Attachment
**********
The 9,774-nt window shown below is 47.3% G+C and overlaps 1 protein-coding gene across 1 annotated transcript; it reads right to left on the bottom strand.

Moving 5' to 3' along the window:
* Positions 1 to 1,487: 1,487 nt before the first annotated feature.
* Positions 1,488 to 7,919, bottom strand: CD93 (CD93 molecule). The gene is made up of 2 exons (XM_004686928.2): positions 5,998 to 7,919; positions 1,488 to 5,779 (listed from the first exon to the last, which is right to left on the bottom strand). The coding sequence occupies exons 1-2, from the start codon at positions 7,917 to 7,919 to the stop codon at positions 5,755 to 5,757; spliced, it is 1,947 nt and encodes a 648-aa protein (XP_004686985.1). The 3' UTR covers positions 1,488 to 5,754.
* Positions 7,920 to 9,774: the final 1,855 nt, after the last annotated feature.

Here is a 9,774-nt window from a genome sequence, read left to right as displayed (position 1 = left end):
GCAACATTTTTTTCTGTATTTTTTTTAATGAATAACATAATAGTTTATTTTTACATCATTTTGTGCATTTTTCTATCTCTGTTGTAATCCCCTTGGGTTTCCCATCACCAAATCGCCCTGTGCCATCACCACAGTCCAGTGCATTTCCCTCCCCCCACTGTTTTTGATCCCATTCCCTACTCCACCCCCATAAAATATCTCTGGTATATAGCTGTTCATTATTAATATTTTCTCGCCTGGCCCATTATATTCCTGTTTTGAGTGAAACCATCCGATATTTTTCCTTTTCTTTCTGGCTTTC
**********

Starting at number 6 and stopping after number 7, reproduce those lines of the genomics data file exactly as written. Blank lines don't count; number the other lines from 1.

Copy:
Here is a 9,774-nt window from a genome sequence, read left to right as displayed (position 1 = left end):
GCAACATTTTTTTCTGTATTTTTTTTAATGAATAACATAATAGTTTATTTTTACATCATTTTGTGCATTTTTCTATCTCTGTTGTAATCCCCTTGGGTTTCCCATCACCAAATCGCCCTGTGCCATCACCACAGTCCAGTGCATTTCCCTCCCCCCACTGTTTTTGATCCCATTCCCTACTCCACCCCCATAAAATATCTCTGGTATATAGCTGTTCATTATTAATATTTTCTCGCCTGGCCCATTATATTCCTGTTTTGAGTGAAACCATCCGATATTTTTCCTTTTCTTTCTGGCTTTC